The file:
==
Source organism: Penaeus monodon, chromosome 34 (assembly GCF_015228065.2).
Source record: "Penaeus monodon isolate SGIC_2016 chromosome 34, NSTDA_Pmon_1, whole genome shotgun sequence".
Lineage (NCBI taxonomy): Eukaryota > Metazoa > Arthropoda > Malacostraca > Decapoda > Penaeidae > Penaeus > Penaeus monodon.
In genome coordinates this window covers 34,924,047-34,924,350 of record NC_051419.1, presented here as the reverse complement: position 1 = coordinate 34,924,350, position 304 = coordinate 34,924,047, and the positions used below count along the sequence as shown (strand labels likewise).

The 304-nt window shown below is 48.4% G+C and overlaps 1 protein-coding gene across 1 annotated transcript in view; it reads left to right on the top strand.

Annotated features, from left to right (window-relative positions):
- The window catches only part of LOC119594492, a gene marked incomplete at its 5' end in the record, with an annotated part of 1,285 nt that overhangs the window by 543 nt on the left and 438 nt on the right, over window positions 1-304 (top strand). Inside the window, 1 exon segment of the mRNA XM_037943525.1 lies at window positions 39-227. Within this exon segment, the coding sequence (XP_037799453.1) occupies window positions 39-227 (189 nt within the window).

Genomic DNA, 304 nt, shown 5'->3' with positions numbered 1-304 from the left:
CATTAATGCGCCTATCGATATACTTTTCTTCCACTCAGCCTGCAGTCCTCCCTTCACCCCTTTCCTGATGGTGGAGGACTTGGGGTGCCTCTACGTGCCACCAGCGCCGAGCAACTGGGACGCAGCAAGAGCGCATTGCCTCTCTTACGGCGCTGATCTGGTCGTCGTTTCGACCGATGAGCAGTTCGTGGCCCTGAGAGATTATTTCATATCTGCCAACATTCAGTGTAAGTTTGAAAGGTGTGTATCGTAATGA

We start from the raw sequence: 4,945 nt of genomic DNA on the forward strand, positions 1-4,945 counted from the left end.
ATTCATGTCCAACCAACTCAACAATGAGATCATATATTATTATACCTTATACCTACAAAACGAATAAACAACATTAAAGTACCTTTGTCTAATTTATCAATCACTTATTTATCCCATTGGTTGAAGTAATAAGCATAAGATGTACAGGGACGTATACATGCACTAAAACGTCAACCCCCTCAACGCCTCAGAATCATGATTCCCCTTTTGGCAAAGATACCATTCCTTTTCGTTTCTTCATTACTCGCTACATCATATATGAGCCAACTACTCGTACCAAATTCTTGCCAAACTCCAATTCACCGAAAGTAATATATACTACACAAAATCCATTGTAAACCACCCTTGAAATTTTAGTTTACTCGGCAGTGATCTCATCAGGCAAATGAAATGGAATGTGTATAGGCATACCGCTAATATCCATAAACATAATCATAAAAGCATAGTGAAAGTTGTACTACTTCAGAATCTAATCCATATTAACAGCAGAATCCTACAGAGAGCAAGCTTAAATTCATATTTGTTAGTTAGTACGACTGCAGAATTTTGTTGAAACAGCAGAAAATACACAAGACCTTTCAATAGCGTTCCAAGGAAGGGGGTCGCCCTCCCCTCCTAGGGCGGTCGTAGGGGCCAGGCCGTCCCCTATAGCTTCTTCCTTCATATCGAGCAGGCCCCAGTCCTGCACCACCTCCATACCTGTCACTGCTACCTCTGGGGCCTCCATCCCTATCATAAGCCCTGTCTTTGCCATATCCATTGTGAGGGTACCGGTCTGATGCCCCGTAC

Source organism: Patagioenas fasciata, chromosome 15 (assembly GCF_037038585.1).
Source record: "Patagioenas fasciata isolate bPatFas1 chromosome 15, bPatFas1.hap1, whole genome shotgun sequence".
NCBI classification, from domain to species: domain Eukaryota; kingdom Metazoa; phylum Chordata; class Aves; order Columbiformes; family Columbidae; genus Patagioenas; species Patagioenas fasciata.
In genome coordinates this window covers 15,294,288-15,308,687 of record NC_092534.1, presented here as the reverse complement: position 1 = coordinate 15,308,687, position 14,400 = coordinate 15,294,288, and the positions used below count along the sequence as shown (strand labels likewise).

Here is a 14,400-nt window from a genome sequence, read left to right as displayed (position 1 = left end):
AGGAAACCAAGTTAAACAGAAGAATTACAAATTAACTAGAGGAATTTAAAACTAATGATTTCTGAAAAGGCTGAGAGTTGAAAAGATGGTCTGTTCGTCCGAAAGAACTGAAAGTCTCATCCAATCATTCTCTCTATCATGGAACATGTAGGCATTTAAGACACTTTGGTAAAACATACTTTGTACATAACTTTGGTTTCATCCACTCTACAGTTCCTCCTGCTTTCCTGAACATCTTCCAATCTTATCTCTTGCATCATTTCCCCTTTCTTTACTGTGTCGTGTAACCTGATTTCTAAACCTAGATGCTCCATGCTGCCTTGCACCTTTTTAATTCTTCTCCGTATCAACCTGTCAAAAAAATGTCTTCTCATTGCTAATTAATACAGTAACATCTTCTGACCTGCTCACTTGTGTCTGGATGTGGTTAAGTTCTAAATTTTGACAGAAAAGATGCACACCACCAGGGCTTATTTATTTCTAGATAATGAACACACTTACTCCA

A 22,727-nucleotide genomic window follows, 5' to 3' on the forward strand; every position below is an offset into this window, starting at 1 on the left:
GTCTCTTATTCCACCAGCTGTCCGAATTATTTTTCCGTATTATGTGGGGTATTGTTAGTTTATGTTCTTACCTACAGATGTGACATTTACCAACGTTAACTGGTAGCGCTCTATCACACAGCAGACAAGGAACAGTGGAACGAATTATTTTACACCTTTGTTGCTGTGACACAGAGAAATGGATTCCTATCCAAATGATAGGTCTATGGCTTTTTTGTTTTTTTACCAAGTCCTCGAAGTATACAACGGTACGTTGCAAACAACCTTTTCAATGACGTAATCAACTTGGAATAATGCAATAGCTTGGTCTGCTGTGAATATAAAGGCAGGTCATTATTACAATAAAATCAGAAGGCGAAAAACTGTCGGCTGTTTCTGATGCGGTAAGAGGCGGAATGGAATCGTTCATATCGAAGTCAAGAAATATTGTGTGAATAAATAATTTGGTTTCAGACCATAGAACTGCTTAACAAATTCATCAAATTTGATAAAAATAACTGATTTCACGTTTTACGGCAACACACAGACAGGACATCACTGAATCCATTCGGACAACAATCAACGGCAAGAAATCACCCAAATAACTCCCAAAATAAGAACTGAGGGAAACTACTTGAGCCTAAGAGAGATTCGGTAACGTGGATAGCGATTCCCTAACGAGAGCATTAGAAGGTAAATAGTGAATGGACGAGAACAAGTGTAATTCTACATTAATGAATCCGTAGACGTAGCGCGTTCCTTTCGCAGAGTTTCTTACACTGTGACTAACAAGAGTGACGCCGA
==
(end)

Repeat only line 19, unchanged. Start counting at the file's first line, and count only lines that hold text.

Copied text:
GTCTCTTATTCCACCAGCTGTCCGAATTATTTTTCCGTATTATGTGGGGTATTGTTAGTTTATGTTCTTACCTACAGATGTGACATTTACCAACGTTAACTGGTAGCGCTCTATCACACAGCAGACAAGGAACAGTGGAACGAATTATTTTACACCTTTGTTGCTGTGACACAGAGAAATGGATTCCTATCCAAATGATAGGTCTATGGCTTTTTTGTTTTTTTACCAAGTCCTCGAAGTATACAACGGTACGTTGCAAACAACCTTTTCAATGACGTAATCAACTTGGAATAATGCAATAGCTTGGTCTGCTGTGAATATAAAGGCAGGTCATTATTACAATAAAATCAGAAGGCGAAAAACTGTCGGCTGTTTCTGATGCGGTAAGAGGCGGAATGGAATCGTTCATATCGAAGTCAAGAAATATTGTGTGAATAAATAATTTGGTTTCAGACCATAGAACTGCTTAACAAATTCATCAAATTTGATAAAAATAACTGATTTCACGTTTTACGGCAACACACAGACAGGACATCACTGAATCCATTCGGACAACAATCAACGGCAAGAAATCACCCAAATAACTCCCAAAATAAGAACTGAGGGAAACTACTTGAGCCTAAGAGAGATTCGGTAACGTGGATAGCGATTCCCTAACGAGAGCATTAGAAGGTAAATAGTGAATGGACGAGAACAAGTGTAATTCTACATTAATGAATCCGTAGACGTAGCGCGTTCCTTTCGCAGAGTTTCTTACACTGTGACTAACAAGAGTGACGCCGA